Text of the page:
Picture a culinary school graduate and chances are you imagine a white-toque wearing chef on his or her way into a traditional restaurant setting. Most people wouldn’t think that culinary school could also lead to working in the test kitchen of a food media startup located in Brooklyn’s coolest new creative hub, Industry City. That’s exactly where ICE alum Jiselle Basile (Culinary Arts and Culinary Management ‘14) recently landed—as chef and food stylist for Extra Crispy, Time Inc.’s new breakfast-centric website. Though the Career Services department at ICE set her up with her first food media internship (in the Birmingham-based test kitchen for Cooking Light), Jiselle’s willingness to try something different, leaving both her comfort zone and her hometown of New York City, helped Jiselle land her current gig.

Taking a break from such adventures as making green eggs and ham for grownups, Jiselle hopped out of the test kitchen to complete the ICE alum questionnaire. Unsurprisingly, this ICE alum has strong views on culinary school and where to score the best breakfast sandwich.

Jiselle Basile Extra Crispy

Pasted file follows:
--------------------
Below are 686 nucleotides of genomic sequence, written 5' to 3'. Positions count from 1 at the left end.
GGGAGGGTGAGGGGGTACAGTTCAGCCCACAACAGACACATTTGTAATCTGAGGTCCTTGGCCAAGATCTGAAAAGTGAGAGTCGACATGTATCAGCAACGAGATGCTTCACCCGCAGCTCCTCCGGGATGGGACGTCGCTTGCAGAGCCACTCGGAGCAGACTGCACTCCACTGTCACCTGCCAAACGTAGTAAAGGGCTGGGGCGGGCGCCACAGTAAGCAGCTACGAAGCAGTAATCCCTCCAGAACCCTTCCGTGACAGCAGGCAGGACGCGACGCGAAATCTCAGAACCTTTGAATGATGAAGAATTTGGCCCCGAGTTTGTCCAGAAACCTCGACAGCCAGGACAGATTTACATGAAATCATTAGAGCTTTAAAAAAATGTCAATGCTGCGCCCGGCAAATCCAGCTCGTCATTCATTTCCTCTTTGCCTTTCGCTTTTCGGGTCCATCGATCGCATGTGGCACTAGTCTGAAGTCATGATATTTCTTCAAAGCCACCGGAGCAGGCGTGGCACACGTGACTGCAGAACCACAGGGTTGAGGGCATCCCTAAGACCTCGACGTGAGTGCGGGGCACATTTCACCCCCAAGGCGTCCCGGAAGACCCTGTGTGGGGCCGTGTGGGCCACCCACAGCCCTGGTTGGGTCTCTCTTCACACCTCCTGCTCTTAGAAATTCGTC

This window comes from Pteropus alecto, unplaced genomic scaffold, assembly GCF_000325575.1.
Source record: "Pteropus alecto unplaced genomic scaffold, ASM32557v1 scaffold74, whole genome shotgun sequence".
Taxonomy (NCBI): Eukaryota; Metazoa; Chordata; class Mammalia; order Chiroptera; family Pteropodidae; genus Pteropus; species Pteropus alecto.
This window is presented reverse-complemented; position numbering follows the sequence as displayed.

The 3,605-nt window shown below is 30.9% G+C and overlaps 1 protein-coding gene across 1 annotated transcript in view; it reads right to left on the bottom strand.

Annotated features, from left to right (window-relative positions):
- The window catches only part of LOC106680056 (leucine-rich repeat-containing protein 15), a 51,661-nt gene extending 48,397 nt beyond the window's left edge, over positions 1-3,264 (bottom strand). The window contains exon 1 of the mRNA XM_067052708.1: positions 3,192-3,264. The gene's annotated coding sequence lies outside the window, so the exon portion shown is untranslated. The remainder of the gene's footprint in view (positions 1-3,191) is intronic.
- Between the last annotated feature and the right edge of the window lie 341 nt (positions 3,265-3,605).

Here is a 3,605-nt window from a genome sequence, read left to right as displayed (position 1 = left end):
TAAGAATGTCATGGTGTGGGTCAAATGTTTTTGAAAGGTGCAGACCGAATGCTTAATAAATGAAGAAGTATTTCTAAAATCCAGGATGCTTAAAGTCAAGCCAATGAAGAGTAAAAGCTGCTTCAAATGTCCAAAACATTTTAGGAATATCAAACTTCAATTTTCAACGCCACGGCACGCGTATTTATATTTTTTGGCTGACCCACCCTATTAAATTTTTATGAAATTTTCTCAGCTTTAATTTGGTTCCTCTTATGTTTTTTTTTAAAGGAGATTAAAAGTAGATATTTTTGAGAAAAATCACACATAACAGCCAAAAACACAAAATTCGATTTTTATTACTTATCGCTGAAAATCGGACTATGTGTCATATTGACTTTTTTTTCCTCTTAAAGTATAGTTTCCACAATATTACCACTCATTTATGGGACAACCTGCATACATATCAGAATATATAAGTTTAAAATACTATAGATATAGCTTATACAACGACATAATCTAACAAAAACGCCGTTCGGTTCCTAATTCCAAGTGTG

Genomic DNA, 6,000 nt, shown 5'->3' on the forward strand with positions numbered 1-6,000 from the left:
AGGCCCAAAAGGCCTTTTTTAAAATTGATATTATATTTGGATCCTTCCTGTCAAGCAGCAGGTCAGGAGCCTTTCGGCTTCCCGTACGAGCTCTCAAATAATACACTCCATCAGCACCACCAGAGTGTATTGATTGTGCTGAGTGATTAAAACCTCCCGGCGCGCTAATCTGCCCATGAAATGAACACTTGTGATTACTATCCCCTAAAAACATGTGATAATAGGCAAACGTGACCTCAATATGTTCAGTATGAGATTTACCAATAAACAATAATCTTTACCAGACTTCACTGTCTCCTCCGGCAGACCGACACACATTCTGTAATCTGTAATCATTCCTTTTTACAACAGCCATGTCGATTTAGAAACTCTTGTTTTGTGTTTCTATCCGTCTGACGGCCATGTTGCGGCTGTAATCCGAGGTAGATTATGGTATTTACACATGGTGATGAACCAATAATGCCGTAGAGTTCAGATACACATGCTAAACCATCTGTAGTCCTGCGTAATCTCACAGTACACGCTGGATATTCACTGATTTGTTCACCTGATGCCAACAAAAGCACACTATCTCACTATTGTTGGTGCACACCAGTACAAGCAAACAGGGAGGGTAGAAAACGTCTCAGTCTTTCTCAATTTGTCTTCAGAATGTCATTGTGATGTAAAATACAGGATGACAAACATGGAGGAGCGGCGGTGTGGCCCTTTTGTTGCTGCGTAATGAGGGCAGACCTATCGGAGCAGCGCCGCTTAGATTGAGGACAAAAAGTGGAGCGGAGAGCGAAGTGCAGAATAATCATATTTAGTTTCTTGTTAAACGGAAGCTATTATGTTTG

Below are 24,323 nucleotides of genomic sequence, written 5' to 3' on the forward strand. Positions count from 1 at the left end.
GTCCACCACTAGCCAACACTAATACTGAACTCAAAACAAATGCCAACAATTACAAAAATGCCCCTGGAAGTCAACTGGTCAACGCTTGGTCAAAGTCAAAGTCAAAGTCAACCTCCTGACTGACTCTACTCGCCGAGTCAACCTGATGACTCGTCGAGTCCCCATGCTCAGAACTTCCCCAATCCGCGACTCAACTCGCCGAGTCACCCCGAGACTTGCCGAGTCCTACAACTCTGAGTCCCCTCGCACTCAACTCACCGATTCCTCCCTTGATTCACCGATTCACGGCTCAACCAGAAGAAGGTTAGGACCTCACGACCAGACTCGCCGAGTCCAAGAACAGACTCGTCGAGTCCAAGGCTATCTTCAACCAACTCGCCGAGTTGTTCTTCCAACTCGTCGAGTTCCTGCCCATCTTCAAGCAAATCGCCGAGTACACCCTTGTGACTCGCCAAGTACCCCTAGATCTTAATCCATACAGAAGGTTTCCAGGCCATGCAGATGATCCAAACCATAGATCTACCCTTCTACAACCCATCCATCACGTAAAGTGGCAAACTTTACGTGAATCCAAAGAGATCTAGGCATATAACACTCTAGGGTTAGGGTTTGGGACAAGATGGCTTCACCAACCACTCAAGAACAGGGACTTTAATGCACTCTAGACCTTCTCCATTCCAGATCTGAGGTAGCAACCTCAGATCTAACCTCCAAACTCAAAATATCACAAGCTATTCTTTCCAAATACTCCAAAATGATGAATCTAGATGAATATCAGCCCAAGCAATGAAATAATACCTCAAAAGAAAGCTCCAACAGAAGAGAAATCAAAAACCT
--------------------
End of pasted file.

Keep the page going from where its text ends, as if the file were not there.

ICE graduation year: May 2014 (Culinary Arts and Culinary Management)

Location: Brooklyn, New York

Occupation: Chef and food stylist for Extra Crispy

Favorite sandwich spot:
I narrowed it down a lot obviously (laughs). One place is Steve’s Pork Store on Bath Avenue in Brooklyn. They make probably the best Italian sandwich I’ve ever had. And for breakfast—because obviously I have an opinion on breakfast—at the bagel shop I grew up with, Bagel Boy in Bay Ridge, they make a power bagel that has sunflower seeds, flaxseed and millet in a whole wheat bagel. I know a lot of people hate whole-wheat bagels, but this one is delicious. I get a sausage, egg and cheese with ketchup on that bagel and it’s a perfect breakfast sandwich.

Describe a typical day in your life.